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Morse Code - Procréation CD (album) cover


Morse Code


Symphonic Prog

3.60 | 61 ratings

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Prog Reviewer
3 stars Let's see, what year is this album from? 1976? I think someone caught the Yes bug.

Morse Code's second album under the abbreviated moniker (formerly known as Morse Code Transmission) sees the band moving further into symphonic prog. Already on 'La marche des hommes', that chunky Rickenbacker bass sound was prominently in the mix, most obviously on the 11-minute title track. Here it stands out on the whole album. Add to that lots of Mellotron, some seventies synthesizer, some Steve Howe-inspired guitar runs, and a 26- minute title track, and things start to seem like a French Canadian Yes has been born. Though not exactly a clone (that award goes to Cathedral), when your music is this similar to Yes you have to expect comparisons. And yes, there are enough similarities to merit those comparisons here.

But let's take a look at the album for what Morse Code put into it. For starters, I find Morse Code to be a little heavier than Yes. Think 'Heart of the Sunrise' without the hurried intensity or parts of 'The Revealing Science of God' without that thematic feeling. The opening track 'Précréation' has some good melodies in it and works well as an introduction to the title track which comes later. There's some classically influenced organ playing and flute as the piece moves through different musical themes over the course of its five minutes. It's a very good start to the album.

'Qu'est-ce t'es v'nu faire ici' is quite different from anything Yes ever did and brings us closer to the previous album. That bass is still in there loud and proud, but the vocal style is softer for the verses and the guitar and organ more rock than most of classic Yes. 'Nuage' might at first bring to mind Rick Wakeman's 'Cans and Brahms' from 'Fragile' but this keyboard instrumental also brings in the guitar, bass, and drums in two parts. 'L'eau tonne' also keeps the band fairly deep in Quebec prog waters, perhaps bringing them closer to contemporaries Octobre or Dionysos, namely because of Christian Simard's strong French vocal (lower in register than Jon Anderson in case you were wondering).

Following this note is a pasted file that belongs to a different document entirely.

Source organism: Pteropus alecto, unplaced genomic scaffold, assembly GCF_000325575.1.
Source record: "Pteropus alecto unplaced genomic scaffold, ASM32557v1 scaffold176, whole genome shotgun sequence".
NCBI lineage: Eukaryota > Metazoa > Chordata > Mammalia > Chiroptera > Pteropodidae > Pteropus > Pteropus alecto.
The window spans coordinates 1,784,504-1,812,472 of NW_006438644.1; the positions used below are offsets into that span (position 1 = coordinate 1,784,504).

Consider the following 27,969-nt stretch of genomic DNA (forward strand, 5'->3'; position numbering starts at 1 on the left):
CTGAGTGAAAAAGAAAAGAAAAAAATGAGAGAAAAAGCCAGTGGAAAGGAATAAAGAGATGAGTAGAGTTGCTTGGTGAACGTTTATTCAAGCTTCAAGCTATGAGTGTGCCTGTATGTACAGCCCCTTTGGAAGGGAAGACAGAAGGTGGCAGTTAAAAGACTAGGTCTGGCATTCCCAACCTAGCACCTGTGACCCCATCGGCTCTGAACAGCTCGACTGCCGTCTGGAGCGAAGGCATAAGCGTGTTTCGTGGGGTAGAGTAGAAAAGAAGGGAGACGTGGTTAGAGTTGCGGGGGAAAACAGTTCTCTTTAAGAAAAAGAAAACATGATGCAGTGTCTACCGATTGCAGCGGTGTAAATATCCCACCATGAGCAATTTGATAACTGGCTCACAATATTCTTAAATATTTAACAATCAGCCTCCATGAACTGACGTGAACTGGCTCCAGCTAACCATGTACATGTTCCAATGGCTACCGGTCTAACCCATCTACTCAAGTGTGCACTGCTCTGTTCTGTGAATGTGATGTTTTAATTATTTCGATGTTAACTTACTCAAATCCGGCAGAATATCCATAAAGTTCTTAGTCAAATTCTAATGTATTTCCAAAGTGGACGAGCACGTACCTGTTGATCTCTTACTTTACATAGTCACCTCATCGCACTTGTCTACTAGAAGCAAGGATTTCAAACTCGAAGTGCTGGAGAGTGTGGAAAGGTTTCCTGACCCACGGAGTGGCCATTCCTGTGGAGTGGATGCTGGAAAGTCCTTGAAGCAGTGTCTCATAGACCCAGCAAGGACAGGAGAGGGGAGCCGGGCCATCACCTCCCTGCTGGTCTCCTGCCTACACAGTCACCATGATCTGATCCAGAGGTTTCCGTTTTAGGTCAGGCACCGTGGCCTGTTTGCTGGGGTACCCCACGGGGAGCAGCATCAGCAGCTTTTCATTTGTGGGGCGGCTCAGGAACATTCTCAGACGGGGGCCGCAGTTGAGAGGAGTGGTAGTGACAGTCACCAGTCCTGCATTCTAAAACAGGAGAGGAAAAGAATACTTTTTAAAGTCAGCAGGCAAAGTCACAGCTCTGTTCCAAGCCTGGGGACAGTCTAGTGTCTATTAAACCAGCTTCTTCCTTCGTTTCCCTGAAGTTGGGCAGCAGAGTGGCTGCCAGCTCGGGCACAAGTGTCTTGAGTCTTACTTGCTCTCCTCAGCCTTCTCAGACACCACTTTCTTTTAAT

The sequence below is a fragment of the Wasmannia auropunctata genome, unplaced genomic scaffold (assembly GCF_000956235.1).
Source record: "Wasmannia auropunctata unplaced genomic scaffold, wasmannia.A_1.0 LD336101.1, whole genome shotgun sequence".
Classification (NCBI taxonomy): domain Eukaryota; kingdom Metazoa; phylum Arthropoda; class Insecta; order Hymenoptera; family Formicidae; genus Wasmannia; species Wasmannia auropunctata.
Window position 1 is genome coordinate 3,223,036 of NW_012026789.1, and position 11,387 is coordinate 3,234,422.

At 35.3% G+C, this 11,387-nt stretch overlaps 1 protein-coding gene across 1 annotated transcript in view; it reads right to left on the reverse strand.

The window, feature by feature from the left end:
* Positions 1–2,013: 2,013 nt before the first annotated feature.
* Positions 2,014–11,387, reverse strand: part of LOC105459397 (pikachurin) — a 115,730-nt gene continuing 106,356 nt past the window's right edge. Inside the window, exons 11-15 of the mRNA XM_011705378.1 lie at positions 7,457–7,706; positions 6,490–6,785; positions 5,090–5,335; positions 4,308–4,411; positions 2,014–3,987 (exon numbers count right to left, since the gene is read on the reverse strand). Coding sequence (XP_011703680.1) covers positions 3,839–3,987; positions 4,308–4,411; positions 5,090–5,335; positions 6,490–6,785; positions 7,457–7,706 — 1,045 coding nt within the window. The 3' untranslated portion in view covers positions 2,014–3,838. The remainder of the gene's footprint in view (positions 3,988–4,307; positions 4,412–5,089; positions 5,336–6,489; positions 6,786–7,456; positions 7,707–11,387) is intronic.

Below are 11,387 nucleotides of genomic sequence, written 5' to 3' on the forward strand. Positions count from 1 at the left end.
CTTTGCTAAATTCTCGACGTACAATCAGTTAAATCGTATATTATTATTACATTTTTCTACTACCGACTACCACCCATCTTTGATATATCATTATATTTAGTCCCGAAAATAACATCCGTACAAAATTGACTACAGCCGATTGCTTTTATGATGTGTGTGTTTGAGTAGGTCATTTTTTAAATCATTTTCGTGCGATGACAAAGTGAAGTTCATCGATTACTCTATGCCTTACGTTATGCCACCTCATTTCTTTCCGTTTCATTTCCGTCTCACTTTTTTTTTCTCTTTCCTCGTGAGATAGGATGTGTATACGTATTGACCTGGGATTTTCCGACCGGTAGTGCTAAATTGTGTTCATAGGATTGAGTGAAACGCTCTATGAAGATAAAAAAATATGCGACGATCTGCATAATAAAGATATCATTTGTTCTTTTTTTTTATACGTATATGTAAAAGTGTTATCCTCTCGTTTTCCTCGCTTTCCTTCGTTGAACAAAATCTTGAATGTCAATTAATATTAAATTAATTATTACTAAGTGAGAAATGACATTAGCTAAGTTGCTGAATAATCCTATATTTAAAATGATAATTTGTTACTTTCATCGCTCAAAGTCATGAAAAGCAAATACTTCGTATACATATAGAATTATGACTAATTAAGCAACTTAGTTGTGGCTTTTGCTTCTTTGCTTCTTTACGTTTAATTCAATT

'Des hauts et des ha!..." begins with some wonderful almost ominous and foreboding music and sounds like this is going to be the best track so far. But it turns a bit silly as Simard sings ''ee 'ee 'ee 'ee' 'ah 'ah 'ah 'oh 'oh 'oh' This passes and we return to some excellent progressive rock with a very active bass and a synthesizer solo followed by organ and more synthesizer. It works wonderfully until that laughing bit returns. Too bad because the music is tops. A short and simple musical number (sounds like it's from a musical!) follows and passes quickly thankfully. I'm not into 'De tous les pays du monde'.

This brings us to the 26:17 title track. Here's where the Yes comparisons will bite as surely as bedbugs. As with any long epic, it takes a few listens to digest. My conclusion is that it has a lot of terrific moments and good variety but doesn't reach the heights of 'Close to the Edge' or 'The Revealing Science of God' but is still better than some of the stuff on 'Tales from Topographic Oceans'. Four out of five stars for an epic over 20 minutes and home to a number of musical highlights on the album.

Two more tracks (bonus tracks on the ProgQuebec release, I think) remain to conclude the album: 'Punch', a funky and punchy short instrumental, and 'Image', a little more rocking but still slow and steady with a synthesizer that mimics an accordion.

It's hard to say which album I prefer of the two that I have by this band, but there's enough solid work on here to be worthy of adding to a prog collection if you're okay with French lyrics. If anything comes as a drawback, I find that the music introduces some excellent sounds that promise prog heaven but in the end something falls short and true bliss is rarely discovered. Still, this album has me feeling confident enough to buy the next album, 'Je suis le temps'. I believe that among these three albums an excellent playlist of songs can be achieved.

FragileKings | 3/5 |


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